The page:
CRT Contacts Help Patients Correct Vision While They Sleep

CRT Contacts Help Patients Correct Vision While They Sleep

Corneal refractive therapy (CRT) is nothing new, but it's only within the past few years that most nearsighted people have heard about this treatment option. Patients using CRT, also known as "corneal reshaping," put a special pair of contacts in their eyes every night and, over the course of a few years, they should naturally achieve 20/20 vision.

While this may sound too good to be true, corneal reshaping has already made a huge difference in the lives of many patients across the UK. Eye doctors are now working on increasing awareness of CRT lenses as a valid treatment option for myopia patients.

Ortho-k CRT contact lenses are designed to be worn every night and taken out in the morning. While the wearer sleeps, these contacts apply gentle pressure on the cornea.

The Ortho-k CRT contacts are extremely breathable and won't disturb a patient's sleep, but they are not to be worn during the day. The eyes need time to breathe, and the contacts need to be cleaned thoroughly to ward off infections. Every pair of Ortho-K CRT contacts lasts for one year.

Believe it or not, eye doctors actually have a scientific term for the study of this corneal correction therapy. "Orthokeratology" is the official branch of ophthalmology concerned with correcting corneal vision overnight. As you probably could have guessed already, this is also where "Ortho-k" gets its name.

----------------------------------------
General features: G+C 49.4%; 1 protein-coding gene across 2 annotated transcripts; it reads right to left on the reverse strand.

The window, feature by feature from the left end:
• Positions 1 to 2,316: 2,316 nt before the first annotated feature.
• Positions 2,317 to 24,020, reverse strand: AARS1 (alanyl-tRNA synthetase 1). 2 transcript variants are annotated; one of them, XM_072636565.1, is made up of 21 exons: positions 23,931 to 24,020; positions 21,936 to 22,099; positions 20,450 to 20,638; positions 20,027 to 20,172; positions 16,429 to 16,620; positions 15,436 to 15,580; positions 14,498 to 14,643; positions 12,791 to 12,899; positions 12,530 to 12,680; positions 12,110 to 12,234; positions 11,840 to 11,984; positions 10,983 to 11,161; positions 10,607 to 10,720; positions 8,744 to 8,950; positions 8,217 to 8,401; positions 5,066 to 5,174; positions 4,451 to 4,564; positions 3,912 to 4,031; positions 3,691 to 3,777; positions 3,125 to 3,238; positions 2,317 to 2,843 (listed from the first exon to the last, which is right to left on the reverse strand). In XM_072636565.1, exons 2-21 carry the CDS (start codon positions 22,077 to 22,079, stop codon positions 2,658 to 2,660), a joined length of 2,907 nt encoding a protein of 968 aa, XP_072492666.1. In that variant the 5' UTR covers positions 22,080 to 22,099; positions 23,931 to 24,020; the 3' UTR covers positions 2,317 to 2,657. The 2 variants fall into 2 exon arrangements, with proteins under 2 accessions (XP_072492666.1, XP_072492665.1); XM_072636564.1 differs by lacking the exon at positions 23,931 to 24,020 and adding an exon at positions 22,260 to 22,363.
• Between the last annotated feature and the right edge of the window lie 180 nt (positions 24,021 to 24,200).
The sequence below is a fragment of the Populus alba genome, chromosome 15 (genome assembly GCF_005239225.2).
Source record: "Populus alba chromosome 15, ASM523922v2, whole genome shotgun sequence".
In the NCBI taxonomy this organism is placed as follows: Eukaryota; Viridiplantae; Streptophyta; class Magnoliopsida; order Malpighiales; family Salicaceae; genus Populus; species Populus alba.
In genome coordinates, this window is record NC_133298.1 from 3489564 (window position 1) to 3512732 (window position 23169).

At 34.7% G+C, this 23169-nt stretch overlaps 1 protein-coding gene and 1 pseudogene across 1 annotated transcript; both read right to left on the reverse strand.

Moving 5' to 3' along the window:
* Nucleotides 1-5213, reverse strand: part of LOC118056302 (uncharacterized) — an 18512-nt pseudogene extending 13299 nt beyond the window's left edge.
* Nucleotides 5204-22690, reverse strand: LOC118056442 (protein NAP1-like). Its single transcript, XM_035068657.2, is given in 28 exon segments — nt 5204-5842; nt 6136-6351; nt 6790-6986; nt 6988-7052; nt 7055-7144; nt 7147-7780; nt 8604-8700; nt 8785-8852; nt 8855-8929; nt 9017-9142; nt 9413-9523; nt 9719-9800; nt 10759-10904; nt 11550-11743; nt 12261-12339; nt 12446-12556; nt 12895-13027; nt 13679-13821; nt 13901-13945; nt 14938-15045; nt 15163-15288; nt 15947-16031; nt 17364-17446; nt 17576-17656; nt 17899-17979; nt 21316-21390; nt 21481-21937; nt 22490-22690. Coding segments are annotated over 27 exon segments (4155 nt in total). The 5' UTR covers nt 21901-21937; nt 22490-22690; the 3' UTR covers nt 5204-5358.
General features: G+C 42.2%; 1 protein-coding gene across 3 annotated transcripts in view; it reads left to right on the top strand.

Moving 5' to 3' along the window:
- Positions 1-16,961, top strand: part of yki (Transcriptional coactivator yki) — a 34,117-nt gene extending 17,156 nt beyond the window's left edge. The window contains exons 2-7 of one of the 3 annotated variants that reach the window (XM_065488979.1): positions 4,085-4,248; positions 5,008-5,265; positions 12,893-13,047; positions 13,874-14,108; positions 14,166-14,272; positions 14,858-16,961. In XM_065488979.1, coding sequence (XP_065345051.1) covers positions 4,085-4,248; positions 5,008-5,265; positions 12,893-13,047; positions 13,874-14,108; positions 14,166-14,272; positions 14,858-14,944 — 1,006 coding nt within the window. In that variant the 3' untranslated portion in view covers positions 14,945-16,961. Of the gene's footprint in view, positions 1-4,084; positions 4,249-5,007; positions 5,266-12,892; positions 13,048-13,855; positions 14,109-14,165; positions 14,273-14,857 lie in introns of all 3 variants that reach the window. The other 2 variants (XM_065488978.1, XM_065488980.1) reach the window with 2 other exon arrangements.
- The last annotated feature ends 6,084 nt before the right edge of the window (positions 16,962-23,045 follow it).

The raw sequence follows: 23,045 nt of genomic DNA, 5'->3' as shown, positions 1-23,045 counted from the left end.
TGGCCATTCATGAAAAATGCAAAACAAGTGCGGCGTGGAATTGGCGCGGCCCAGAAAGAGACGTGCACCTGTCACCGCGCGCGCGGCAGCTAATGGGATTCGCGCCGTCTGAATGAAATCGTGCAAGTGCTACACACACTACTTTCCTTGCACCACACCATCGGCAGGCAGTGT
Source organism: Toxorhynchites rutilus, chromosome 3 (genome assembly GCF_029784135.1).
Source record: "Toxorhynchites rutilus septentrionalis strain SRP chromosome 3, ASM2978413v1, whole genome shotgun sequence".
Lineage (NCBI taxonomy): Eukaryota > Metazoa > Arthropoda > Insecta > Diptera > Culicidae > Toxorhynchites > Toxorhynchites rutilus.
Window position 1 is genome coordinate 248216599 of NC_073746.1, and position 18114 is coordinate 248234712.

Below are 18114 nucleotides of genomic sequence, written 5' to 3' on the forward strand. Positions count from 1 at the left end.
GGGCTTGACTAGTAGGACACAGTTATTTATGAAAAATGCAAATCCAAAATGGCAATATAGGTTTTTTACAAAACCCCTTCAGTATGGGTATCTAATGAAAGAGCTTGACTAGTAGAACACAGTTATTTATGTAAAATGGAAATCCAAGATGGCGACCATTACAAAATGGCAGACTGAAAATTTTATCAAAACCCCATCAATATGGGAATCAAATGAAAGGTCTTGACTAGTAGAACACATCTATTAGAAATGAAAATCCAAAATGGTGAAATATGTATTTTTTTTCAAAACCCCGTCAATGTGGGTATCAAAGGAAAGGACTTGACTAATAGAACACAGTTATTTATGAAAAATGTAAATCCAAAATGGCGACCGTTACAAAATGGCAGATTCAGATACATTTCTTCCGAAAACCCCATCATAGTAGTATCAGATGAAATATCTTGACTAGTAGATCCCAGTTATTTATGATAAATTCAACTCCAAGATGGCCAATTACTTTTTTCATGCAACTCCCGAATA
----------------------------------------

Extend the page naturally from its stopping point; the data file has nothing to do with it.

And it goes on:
Nearsighted patients tend to have the best results with this nightly therapy. Both adults and children have had success using CRT contacts nightly.

In fact, most of the patients who use CRT contacts tend to be young athletes. Glasses are a big inconvenience for children involved in various high contact sports, but many youngsters don't want to go through a costly and/or risky surgical procedure to get rid of their myopia. Therefore, many child athletes are opting for CRT lenses nowadays.

As mentioned above, these contacts work best for myopia patients, but that doesn't mean they only work for nearsighted cases. Anyone at any age who wants to ditch their glasses without surgery should talk about CRT lenses with their doctor right away.

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